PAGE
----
Dutch prime minister Mark Rutte has said he was keen to avoid cuts of pension rights and benefits next year, but not at all costs.
Speaking on a television news programme last week, he highlighted that enough money must remain available for education, security, defence as well as healthcare.
Rutte was asked how much it mattered to him that a pensions accord was struck as soon as possible, and whether he was prepared to fork out extra money to achieve this goal.
According to the prime minister, a €7bn package of measures offered by the cabinet last November was not enough to make trade unions and employers reach a compromise with the government in the negotiations for pensions reform.
Earlier last week, four of the five largest pension funds in the Netherlands said their funding had deteriorated in the first quarter, increasing the likelihood of rights discounts next year and in 2021.
The pension funds ABP, PFZW, PMT and PME suggested that a new pensions agreement would reduce the chances of rights cuts.
The prime minister said it should be clear that making more money available to prevent cuts and reignite negotiations would come at the expense of other priorities.
The trade unions have made scaling back the government plans for raising the retirement age for the state pension (AOW) a key issue.
They want to cap the retirement age at 66, although the cabinet had already decided that the AOW age was to increase to 67 plus three months in 2022 and would follow longevity thereafter.
Another issue in the negotiations is compensation for older workers affected by a pending replacement of the current average pensions accrual with an – actuarial fairer – degressive accrual.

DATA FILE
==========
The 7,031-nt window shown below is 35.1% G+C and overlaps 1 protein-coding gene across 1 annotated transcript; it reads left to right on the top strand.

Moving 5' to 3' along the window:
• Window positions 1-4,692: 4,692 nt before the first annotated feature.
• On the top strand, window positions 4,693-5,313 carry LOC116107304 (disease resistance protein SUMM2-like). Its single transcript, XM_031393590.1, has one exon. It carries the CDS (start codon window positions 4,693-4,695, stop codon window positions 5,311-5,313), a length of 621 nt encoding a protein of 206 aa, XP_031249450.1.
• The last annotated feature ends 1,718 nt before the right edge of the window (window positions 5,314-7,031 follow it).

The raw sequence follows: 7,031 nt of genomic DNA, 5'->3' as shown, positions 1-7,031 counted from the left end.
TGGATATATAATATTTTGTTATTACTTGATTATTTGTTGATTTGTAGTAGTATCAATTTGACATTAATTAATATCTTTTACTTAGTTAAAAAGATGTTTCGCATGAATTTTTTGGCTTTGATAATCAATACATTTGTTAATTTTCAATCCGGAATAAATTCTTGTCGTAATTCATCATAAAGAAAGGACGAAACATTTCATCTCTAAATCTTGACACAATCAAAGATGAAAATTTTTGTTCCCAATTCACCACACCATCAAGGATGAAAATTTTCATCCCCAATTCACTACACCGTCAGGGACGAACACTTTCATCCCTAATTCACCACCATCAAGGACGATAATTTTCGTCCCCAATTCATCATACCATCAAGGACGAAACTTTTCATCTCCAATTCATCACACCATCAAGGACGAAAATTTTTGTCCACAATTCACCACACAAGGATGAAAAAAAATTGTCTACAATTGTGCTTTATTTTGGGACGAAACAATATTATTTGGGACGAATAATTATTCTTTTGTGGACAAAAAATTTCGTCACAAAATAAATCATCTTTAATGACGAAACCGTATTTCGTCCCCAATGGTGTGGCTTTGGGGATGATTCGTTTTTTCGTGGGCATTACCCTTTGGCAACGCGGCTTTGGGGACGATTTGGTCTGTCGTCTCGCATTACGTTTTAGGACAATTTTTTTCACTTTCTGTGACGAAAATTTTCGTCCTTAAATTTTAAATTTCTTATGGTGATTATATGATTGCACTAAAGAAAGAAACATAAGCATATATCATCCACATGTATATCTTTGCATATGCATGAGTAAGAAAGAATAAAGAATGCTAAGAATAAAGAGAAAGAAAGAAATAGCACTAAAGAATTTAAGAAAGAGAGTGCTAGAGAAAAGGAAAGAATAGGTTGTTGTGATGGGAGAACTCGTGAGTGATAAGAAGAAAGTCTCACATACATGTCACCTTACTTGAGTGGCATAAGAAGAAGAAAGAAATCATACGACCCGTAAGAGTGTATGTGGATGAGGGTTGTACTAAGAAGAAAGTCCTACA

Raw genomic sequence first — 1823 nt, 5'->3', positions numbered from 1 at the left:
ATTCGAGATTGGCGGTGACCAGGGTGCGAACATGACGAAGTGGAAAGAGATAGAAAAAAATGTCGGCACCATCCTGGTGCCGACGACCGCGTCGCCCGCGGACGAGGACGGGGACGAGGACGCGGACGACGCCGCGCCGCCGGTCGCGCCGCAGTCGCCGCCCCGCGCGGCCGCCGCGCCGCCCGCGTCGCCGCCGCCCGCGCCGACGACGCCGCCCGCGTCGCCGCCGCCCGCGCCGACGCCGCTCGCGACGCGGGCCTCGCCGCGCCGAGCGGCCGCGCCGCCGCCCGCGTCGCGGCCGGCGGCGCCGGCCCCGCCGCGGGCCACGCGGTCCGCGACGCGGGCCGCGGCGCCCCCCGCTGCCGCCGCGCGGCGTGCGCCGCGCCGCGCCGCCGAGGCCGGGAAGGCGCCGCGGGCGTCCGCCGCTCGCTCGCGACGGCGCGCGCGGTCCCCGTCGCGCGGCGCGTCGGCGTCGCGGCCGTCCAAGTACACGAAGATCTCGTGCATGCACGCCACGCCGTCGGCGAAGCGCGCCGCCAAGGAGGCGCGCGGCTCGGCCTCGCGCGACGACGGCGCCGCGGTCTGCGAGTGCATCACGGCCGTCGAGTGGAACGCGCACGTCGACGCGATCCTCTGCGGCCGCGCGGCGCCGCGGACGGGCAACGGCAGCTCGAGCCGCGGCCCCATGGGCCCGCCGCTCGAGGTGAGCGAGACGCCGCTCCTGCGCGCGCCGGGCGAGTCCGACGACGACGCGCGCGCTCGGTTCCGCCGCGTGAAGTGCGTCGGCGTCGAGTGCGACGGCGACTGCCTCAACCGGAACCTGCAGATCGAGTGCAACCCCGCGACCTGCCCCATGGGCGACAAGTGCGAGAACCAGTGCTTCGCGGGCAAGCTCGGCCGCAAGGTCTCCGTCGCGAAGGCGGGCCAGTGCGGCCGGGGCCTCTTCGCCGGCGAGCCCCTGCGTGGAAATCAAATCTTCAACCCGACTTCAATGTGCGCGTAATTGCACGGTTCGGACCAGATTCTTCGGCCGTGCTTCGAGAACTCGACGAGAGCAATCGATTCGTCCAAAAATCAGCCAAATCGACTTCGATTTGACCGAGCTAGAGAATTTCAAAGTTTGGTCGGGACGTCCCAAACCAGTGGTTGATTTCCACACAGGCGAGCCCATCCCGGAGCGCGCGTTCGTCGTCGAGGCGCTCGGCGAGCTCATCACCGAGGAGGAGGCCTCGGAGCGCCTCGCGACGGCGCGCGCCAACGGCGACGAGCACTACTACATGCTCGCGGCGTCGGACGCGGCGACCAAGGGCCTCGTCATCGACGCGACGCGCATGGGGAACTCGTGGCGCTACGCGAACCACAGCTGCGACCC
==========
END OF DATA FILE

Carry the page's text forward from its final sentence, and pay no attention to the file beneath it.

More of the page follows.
The costs of this measure – which has also already been decided by the cabinet – are estimated at between €25bn and €100bn, depending on the degree of compensation. The government has not yet promised to pay part of it though.
Rutte’s comments came as rumours have increased that the three parties are preparing for another round of negotiations and social affairs minister Wouter Koolmees consults opposition parties about ways to break the deadlock.
However, the prime minister declined to confirm that he would chair new negotiations, explaining that he “didn’t want to disturb the process”.
Rutte said he thought a pensions accord was possible, while acknowledging that opinions still differed significantly on the subject of the state pension age, an early retirement option for workers in physically demanding jobs, as well as mandatory pensions accrual for self-employed workers.
When asked by IPE’s Dutch sister publication Pensioen Pro, the largest union FNV said that it had not been invited to negotiations.
A spokesman said the union was still in “action mode” to put pressure on the government.